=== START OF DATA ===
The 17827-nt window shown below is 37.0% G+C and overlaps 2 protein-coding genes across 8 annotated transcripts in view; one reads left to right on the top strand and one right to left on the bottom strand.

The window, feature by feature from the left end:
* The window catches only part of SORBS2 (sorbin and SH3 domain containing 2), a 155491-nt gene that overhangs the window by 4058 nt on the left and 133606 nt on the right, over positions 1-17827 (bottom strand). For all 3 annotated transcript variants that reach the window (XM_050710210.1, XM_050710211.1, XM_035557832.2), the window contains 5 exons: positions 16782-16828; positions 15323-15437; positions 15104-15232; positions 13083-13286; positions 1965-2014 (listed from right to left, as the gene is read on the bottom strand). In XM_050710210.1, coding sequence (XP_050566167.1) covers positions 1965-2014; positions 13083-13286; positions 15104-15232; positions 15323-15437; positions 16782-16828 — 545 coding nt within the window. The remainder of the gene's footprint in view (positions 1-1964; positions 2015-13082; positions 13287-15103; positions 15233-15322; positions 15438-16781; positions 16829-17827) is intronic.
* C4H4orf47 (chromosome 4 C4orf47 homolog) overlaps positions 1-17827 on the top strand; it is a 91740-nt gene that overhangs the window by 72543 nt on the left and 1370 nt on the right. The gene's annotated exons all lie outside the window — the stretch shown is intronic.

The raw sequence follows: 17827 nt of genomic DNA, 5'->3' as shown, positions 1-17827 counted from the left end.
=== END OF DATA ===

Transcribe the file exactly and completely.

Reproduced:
The 17827-nt window shown below is 37.0% G+C and overlaps 2 protein-coding genes across 8 annotated transcripts in view; one reads left to right on the top strand and one right to left on the bottom strand.

The window, feature by feature from the left end:
* The window catches only part of SORBS2 (sorbin and SH3 domain containing 2), a 155491-nt gene that overhangs the window by 4058 nt on the left and 133606 nt on the right, over positions 1-17827 (bottom strand). For all 3 annotated transcript variants that reach the window (XM_050710210.1, XM_050710211.1, XM_035557832.2), the window contains 5 exons: positions 16782-16828; positions 15323-15437; positions 15104-15232; positions 13083-13286; positions 1965-2014 (listed from right to left, as the gene is read on the bottom strand). In XM_050710210.1, coding sequence (XP_050566167.1) covers positions 1965-2014; positions 13083-13286; positions 15104-15232; positions 15323-15437; positions 16782-16828 — 545 coding nt within the window. The remainder of the gene's footprint in view (positions 1-1964; positions 2015-13082; positions 13287-15103; positions 15233-15322; positions 15438-16781; positions 16829-17827) is intronic.
* C4H4orf47 (chromosome 4 C4orf47 homolog) overlaps positions 1-17827 on the top strand; it is a 91740-nt gene that overhangs the window by 72543 nt on the left and 1370 nt on the right. The gene's annotated exons all lie outside the window — the stretch shown is intronic.

The raw sequence follows: 17827 nt of genomic DNA, 5'->3' as shown, positions 1-17827 counted from the left end.